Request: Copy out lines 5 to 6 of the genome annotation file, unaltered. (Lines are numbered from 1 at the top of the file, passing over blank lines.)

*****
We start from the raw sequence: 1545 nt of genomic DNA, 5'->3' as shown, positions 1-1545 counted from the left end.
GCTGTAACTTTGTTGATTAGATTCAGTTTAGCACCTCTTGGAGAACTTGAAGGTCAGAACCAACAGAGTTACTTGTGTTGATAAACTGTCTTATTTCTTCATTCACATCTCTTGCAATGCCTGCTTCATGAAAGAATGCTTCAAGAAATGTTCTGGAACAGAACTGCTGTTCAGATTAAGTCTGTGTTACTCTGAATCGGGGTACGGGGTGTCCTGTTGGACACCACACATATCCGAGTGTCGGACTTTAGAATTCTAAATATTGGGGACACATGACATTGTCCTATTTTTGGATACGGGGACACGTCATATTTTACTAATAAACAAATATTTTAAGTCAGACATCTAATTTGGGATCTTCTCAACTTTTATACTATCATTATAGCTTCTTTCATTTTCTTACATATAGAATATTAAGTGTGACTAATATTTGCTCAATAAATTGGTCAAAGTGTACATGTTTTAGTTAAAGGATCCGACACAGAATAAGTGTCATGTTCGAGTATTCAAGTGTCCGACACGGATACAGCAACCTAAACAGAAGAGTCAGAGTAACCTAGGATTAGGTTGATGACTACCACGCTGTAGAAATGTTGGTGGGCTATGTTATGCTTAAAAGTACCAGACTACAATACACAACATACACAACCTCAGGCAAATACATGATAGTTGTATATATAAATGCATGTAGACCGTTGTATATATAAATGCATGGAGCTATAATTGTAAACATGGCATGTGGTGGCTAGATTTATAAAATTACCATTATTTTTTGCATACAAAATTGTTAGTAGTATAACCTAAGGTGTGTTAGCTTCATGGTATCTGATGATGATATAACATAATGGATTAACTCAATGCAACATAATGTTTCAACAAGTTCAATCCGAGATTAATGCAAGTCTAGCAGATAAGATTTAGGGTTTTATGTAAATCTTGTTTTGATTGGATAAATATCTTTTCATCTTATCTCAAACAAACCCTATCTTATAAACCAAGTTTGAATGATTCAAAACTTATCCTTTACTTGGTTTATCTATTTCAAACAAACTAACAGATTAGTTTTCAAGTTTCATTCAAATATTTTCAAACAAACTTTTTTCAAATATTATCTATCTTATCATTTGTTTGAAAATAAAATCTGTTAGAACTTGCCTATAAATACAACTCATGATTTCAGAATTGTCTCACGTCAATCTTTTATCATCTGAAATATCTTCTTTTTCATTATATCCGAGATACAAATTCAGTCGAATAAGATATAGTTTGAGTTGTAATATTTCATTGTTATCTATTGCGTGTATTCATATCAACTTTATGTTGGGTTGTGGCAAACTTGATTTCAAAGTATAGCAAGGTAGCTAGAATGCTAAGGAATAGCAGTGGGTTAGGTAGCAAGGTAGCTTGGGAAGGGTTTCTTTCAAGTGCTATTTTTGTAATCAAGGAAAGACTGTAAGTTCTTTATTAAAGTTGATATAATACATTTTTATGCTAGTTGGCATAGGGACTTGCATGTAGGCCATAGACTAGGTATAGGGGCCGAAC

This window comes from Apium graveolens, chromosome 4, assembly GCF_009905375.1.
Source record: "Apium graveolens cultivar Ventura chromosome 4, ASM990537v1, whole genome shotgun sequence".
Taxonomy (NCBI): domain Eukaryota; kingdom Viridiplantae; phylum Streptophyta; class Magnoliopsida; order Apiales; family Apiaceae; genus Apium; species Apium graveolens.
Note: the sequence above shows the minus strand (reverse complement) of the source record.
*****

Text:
Taxonomy (NCBI): domain Eukaryota; kingdom Viridiplantae; phylum Streptophyta; class Magnoliopsida; order Apiales; family Apiaceae; genus Apium; species Apium graveolens.
Note: the sequence above shows the minus strand (reverse complement) of the source record.